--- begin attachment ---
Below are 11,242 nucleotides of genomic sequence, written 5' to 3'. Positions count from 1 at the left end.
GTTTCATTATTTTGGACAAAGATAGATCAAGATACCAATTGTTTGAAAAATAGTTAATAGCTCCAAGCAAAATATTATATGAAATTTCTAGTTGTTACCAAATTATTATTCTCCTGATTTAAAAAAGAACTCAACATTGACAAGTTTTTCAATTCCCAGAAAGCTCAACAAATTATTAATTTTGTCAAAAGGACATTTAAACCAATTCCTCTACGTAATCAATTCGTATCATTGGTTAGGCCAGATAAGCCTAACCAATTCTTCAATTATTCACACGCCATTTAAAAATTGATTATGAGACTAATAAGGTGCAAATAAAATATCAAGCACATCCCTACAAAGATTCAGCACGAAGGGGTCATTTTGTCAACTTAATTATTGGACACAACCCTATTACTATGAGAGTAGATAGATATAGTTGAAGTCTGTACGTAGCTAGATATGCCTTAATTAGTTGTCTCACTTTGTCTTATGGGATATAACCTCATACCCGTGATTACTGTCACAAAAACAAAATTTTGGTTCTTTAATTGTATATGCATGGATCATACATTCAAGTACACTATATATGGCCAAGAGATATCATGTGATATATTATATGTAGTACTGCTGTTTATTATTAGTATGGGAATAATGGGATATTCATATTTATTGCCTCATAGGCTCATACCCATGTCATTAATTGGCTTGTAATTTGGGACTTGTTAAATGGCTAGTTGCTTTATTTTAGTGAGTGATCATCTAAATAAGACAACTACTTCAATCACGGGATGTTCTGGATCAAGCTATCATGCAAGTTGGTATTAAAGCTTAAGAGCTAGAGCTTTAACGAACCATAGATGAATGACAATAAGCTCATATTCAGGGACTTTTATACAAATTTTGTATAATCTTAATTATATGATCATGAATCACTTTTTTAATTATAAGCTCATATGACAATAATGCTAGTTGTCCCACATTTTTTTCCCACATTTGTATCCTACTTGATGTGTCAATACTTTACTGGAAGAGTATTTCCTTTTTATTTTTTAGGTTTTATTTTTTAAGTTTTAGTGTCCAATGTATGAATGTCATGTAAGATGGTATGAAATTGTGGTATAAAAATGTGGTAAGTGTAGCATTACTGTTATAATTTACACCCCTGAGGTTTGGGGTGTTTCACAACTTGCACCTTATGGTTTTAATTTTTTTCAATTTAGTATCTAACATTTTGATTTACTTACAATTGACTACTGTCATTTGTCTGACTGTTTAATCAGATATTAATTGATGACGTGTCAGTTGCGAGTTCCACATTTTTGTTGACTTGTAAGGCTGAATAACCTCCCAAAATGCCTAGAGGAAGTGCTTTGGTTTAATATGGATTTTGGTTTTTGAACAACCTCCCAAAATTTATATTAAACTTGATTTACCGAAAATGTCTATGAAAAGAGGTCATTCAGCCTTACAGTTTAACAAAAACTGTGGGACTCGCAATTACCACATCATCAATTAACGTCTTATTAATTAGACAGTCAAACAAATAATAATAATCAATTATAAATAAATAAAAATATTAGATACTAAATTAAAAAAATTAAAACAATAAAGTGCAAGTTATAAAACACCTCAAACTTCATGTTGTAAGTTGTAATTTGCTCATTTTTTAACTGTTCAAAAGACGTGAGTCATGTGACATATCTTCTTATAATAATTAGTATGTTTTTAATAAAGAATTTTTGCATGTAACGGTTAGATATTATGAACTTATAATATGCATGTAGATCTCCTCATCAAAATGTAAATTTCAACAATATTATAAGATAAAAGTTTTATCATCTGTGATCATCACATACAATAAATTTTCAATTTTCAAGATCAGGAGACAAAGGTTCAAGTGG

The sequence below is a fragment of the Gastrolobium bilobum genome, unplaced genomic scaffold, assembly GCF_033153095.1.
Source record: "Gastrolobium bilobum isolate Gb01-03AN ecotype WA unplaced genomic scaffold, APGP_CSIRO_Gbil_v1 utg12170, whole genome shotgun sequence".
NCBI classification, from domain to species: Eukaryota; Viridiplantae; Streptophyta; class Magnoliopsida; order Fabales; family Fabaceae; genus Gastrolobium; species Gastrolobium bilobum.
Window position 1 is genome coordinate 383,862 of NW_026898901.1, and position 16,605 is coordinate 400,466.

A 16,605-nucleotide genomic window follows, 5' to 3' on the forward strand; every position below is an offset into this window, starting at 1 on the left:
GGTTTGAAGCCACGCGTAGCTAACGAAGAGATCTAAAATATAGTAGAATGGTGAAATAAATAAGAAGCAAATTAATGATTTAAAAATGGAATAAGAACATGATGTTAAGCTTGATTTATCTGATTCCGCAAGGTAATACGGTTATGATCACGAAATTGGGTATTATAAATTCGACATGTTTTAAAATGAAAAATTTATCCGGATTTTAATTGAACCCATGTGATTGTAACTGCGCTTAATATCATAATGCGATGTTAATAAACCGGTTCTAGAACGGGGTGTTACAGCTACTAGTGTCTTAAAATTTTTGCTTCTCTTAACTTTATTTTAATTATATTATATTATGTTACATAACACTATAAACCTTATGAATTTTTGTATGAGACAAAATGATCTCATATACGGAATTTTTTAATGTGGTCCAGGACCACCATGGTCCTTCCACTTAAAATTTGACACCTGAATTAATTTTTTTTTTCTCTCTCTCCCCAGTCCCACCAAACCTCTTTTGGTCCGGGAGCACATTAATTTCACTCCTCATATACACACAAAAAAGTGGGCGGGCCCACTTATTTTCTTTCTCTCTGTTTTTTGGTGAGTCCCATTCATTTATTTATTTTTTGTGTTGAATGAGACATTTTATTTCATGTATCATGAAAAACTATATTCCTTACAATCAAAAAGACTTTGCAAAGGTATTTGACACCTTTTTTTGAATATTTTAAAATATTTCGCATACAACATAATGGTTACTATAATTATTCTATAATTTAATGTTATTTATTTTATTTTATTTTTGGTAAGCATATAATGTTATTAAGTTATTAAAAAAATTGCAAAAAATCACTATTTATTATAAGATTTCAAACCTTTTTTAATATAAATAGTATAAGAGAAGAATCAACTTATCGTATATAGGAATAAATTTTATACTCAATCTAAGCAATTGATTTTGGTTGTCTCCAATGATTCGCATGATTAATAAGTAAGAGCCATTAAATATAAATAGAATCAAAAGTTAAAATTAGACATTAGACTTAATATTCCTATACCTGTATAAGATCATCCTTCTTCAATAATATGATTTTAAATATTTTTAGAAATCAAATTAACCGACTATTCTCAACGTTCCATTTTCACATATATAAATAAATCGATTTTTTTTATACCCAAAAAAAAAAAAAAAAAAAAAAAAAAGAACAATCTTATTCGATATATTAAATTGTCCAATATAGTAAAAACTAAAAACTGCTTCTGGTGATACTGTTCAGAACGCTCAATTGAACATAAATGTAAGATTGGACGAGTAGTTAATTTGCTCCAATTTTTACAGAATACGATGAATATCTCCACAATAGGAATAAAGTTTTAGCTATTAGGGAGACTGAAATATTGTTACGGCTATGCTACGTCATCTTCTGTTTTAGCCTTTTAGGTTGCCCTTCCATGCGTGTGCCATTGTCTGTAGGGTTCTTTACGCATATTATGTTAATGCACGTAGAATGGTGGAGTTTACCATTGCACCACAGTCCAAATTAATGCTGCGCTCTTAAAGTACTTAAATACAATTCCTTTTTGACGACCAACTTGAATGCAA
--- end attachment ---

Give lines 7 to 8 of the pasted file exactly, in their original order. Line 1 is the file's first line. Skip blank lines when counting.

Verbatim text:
A 16,605-nucleotide genomic window follows, 5' to 3' on the forward strand; every position below is an offset into this window, starting at 1 on the left:
GGTTTGAAGCCACGCGTAGCTAACGAAGAGATCTAAAATATAGTAGAATGGTGAAATAAATAAGAAGCAAATTAATGATTTAAAAATGGAATAAGAACATGATGTTAAGCTTGATTTATCTGATTCCGCAAGGTAATACGGTTATGATCACGAAATTGGGTATTATAAATTCGACATGTTTTAAAATGAAAAATTTATCCGGATTTTAATTGAACCCATGTGATTGTAACTGCGCTTAATATCATAATGCGATGTTAATAAACCGGTTCTAGAACGGGGTGTTACAGCTACTAGTGTCTTAAAATTTTTGCTTCTCTTAACTTTATTTTAATTATATTATATTATGTTACATAACACTATAAACCTTATGAATTTTTGTATGAGACAAAATGATCTCATATACGGAATTTTTTAATGTGGTCCAGGACCACCATGGTCCTTCCACTTAAAATTTGACACCTGAATTAATTTTTTTTTTCTCTCTCTCCCCAGTCCCACCAAACCTCTTTTGGTCCGGGAGCACATTAATTTCACTCCTCATATACACACAAAAAAGTGGGCGGGCCCACTTATTTTCTTTCTCTCTGTTTTTTGGTGAGTCCCATTCATTTATTTATTTTTTGTGTTGAATGAGACATTTTATTTCATGTATCATGAAAAACTATATTCCTTACAATCAAAAAGACTTTGCAAAGGTATTTGACACCTTTTTTTGAATATTTTAAAATATTTCGCATACAACATAATGGTTACTATAATTATTCTATAATTTAATGTTATTTATTTTATTTTATTTTTGGTAAGCATATAATGTTATTAAGTTATTAAAAAAATTGCAAAAAATCACTATTTATTATAAGATTTCAAACCTTTTTTAATATAAATAGTATAAGAGAAGAATCAACTTATCGTATATAGGAATAAATTTTATACTCAATCTAAGCAATTGATTTTGGTTGTCTCCAATGATTCGCATGATTAATAAGTAAGAGCCATTAAATATAAATAGAATCAAAAGTTAAAATTAGACATTAGACTTAATATTCCTATACCTGTATAAGATCATCCTTCTTCAATAATATGATTTTAAATATTTTTAGAAATCAAATTAACCGACTATTCTCAACGTTCCATTTTCACATATATAAATAAATCGATTTTTTTTATACCCAAAAAAAAAAAAAAAAAAAAAAAAAAGAACAATCTTATTCGATATATTAAATTGTCCAATATAGTAAAAACTAAAAACTGCTTCTGGTGATACTGTTCAGAACGCTCAATTGAACATAAATGTAAGATTGGACGAGTAGTTAATTTGCTCCAATTTTTACAGAATACGATGAATATCTCCACAATAGGAATAAAGTTTTAGCTATTAGGGAGACTGAAATATTGTTACGGCTATGCTACGTCATCTTCTGTTTTAGCCTTTTAGGTTGCCCTTCCATGCGTGTGCCATTGTCTGTAGGGTTCTTTACGCATATTATGTTAATGCACGTAGAATGGTGGAGTTTACCATTGCACCACAGTCCAAATTAATGCTGCGCTCTTAAAGTACTTAAATACAATTCCTTTTTGACGACCAACTTGAATGCAA